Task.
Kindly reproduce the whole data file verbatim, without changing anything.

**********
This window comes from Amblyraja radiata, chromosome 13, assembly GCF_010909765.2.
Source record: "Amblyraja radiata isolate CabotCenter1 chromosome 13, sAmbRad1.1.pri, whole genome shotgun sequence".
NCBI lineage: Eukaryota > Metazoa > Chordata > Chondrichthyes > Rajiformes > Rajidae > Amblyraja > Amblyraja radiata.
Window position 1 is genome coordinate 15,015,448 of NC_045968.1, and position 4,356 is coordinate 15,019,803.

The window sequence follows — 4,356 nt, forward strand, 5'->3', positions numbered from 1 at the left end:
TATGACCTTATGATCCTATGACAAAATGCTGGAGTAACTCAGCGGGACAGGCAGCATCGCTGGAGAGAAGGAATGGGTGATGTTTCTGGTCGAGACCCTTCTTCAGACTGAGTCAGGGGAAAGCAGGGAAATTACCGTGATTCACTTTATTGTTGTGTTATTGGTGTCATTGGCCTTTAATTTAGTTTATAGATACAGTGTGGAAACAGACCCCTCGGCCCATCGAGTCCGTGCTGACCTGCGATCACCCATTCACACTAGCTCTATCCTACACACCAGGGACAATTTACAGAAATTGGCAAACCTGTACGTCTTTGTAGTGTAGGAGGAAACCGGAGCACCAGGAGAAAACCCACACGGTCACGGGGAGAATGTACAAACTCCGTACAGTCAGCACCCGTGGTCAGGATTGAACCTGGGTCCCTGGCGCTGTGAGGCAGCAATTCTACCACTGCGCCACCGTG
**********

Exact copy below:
This window comes from Amblyraja radiata, chromosome 13, assembly GCF_010909765.2.
Source record: "Amblyraja radiata isolate CabotCenter1 chromosome 13, sAmbRad1.1.pri, whole genome shotgun sequence".
NCBI lineage: Eukaryota > Metazoa > Chordata > Chondrichthyes > Rajiformes > Rajidae > Amblyraja > Amblyraja radiata.
Window position 1 is genome coordinate 15,015,448 of NC_045968.1, and position 4,356 is coordinate 15,019,803.

The window sequence follows — 4,356 nt, forward strand, 5'->3', positions numbered from 1 at the left end:
TATGACCTTATGATCCTATGACAAAATGCTGGAGTAACTCAGCGGGACAGGCAGCATCGCTGGAGAGAAGGAATGGGTGATGTTTCTGGTCGAGACCCTTCTTCAGACTGAGTCAGGGGAAAGCAGGGAAATTACCGTGATTCACTTTATTGTTGTGTTATTGGTGTCATTGGCCTTTAATTTAGTTTATAGATACAGTGTGGAAACAGACCCCTCGGCCCATCGAGTCCGTGCTGACCTGCGATCACCCATTCACACTAGCTCTATCCTACACACCAGGGACAATTTACAGAAATTGGCAAACCTGTACGTCTTTGTAGTGTAGGAGGAAACCGGAGCACCAGGAGAAAACCCACACGGTCACGGGGAGAATGTACAAACTCCGTACAGTCAGCACCCGTGGTCAGGATTGAACCTGGGTCCCTGGCGCTGTGAGGCAGCAATTCTACCACTGCGCCACCGTG